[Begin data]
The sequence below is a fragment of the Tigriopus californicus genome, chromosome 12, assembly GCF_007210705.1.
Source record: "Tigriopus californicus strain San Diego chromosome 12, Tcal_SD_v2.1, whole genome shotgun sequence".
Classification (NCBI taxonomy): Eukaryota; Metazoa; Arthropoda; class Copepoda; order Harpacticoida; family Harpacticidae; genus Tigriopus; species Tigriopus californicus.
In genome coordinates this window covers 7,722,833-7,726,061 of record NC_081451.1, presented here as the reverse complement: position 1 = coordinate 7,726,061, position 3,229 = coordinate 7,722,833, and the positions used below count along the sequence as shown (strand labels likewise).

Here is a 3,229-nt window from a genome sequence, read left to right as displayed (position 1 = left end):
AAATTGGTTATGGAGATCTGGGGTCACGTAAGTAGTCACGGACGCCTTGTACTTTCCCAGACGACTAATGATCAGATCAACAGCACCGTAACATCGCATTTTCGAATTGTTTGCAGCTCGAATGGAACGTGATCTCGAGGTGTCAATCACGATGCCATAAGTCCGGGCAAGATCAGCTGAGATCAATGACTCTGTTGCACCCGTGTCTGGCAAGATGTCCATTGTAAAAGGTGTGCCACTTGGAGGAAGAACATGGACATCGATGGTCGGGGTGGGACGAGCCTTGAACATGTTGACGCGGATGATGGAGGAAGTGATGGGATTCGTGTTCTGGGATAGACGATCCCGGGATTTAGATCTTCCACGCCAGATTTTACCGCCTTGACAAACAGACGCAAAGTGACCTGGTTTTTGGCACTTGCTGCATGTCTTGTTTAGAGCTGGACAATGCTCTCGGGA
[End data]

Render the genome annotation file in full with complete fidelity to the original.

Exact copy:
The sequence below is a fragment of the Tigriopus californicus genome, chromosome 12, assembly GCF_007210705.1.
Source record: "Tigriopus californicus strain San Diego chromosome 12, Tcal_SD_v2.1, whole genome shotgun sequence".
Classification (NCBI taxonomy): Eukaryota; Metazoa; Arthropoda; class Copepoda; order Harpacticoida; family Harpacticidae; genus Tigriopus; species Tigriopus californicus.
In genome coordinates this window covers 7,722,833-7,726,061 of record NC_081451.1, presented here as the reverse complement: position 1 = coordinate 7,726,061, position 3,229 = coordinate 7,722,833, and the positions used below count along the sequence as shown (strand labels likewise).

Here is a 3,229-nt window from a genome sequence, read left to right as displayed (position 1 = left end):
AAATTGGTTATGGAGATCTGGGGTCACGTAAGTAGTCACGGACGCCTTGTACTTTCCCAGACGACTAATGATCAGATCAACAGCACCGTAACATCGCATTTTCGAATTGTTTGCAGCTCGAATGGAACGTGATCTCGAGGTGTCAATCACGATGCCATAAGTCCGGGCAAGATCAGCTGAGATCAATGACTCTGTTGCACCCGTGTCTGGCAAGATGTCCATTGTAAAAGGTGTGCCACTTGGAGGAAGAACATGGACATCGATGGTCGGGGTGGGACGAGCCTTGAACATGTTGACGCGGATGATGGAGGAAGTGATGGGATTCGTGTTCTGGGATAGACGATCCCGGGATTTAGATCTTCCACGCCAGATTTTACCGCCTTGACAAACAGACGCAAAGTGACCTGGTTTTTGGCACTTGCTGCATGTCTTGTTTAGAGCTGGACAATGCTCTCGGGA